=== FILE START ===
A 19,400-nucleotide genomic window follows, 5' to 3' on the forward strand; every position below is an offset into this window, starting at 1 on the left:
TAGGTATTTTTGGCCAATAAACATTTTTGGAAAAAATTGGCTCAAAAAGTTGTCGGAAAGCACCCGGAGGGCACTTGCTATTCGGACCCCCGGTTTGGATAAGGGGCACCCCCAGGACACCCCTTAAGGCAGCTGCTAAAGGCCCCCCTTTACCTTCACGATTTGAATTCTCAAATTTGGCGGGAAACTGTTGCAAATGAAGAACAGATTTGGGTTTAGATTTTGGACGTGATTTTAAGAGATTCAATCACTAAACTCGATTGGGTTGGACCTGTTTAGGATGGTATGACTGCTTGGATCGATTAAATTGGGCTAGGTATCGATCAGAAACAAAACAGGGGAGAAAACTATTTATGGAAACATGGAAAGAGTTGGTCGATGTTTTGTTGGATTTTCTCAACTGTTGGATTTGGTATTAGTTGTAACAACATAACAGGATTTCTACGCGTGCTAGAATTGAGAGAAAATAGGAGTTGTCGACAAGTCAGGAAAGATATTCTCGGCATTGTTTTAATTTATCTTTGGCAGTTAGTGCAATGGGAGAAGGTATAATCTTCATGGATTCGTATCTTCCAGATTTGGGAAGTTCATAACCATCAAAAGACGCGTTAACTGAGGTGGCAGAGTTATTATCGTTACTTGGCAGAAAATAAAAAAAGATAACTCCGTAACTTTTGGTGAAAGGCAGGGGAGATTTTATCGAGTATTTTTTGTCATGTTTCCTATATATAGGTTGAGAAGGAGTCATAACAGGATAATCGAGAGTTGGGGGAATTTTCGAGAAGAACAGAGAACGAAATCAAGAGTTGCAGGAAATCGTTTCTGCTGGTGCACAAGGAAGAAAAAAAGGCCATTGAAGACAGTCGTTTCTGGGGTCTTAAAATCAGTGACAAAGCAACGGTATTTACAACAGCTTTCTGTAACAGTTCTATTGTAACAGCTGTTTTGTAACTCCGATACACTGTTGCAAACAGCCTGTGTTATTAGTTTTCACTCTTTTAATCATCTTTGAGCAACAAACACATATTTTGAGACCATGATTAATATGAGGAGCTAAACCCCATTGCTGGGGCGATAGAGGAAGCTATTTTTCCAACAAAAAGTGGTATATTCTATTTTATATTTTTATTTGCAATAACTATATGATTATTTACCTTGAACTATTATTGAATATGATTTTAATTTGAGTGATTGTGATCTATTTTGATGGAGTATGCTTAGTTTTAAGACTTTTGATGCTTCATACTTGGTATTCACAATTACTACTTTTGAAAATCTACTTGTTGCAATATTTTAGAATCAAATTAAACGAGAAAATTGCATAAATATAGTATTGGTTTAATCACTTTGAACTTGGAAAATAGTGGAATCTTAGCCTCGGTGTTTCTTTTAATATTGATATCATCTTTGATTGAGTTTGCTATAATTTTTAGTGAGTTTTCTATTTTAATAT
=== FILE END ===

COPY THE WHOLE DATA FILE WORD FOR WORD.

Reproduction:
A 19,400-nucleotide genomic window follows, 5' to 3' on the forward strand; every position below is an offset into this window, starting at 1 on the left:
TAGGTATTTTTGGCCAATAAACATTTTTGGAAAAAATTGGCTCAAAAAGTTGTCGGAAAGCACCCGGAGGGCACTTGCTATTCGGACCCCCGGTTTGGATAAGGGGCACCCCCAGGACACCCCTTAAGGCAGCTGCTAAAGGCCCCCCTTTACCTTCACGATTTGAATTCTCAAATTTGGCGGGAAACTGTTGCAAATGAAGAACAGATTTGGGTTTAGATTTTGGACGTGATTTTAAGAGATTCAATCACTAAACTCGATTGGGTTGGACCTGTTTAGGATGGTATGACTGCTTGGATCGATTAAATTGGGCTAGGTATCGATCAGAAACAAAACAGGGGAGAAAACTATTTATGGAAACATGGAAAGAGTTGGTCGATGTTTTGTTGGATTTTCTCAACTGTTGGATTTGGTATTAGTTGTAACAACATAACAGGATTTCTACGCGTGCTAGAATTGAGAGAAAATAGGAGTTGTCGACAAGTCAGGAAAGATATTCTCGGCATTGTTTTAATTTATCTTTGGCAGTTAGTGCAATGGGAGAAGGTATAATCTTCATGGATTCGTATCTTCCAGATTTGGGAAGTTCATAACCATCAAAAGACGCGTTAACTGAGGTGGCAGAGTTATTATCGTTACTTGGCAGAAAATAAAAAAAGATAACTCCGTAACTTTTGGTGAAAGGCAGGGGAGATTTTATCGAGTATTTTTTGTCATGTTTCCTATATATAGGTTGAGAAGGAGTCATAACAGGATAATCGAGAGTTGGGGGAATTTTCGAGAAGAACAGAGAACGAAATCAAGAGTTGCAGGAAATCGTTTCTGCTGGTGCACAAGGAAGAAAAAAAGGCCATTGAAGACAGTCGTTTCTGGGGTCTTAAAATCAGTGACAAAGCAACGGTATTTACAACAGCTTTCTGTAACAGTTCTATTGTAACAGCTGTTTTGTAACTCCGATACACTGTTGCAAACAGCCTGTGTTATTAGTTTTCACTCTTTTAATCATCTTTGAGCAACAAACACATATTTTGAGACCATGATTAATATGAGGAGCTAAACCCCATTGCTGGGGCGATAGAGGAAGCTATTTTTCCAACAAAAAGTGGTATATTCTATTTTATATTTTTATTTGCAATAACTATATGATTATTTACCTTGAACTATTATTGAATATGATTTTAATTTGAGTGATTGTGATCTATTTTGATGGAGTATGCTTAGTTTTAAGACTTTTGATGCTTCATACTTGGTATTCACAATTACTACTTTTGAAAATCTACTTGTTGCAATATTTTAGAATCAAATTAAACGAGAAAATTGCATAAATATAGTATTGGTTTAATCACTTTGAACTTGGAAAATAGTGGAATCTTAGCCTCGGTGTTTCTTTTAATATTGATATCATCTTTGATTGAGTTTGCTATAATTTTTAGTGAGTTTTCTATTTTAATAT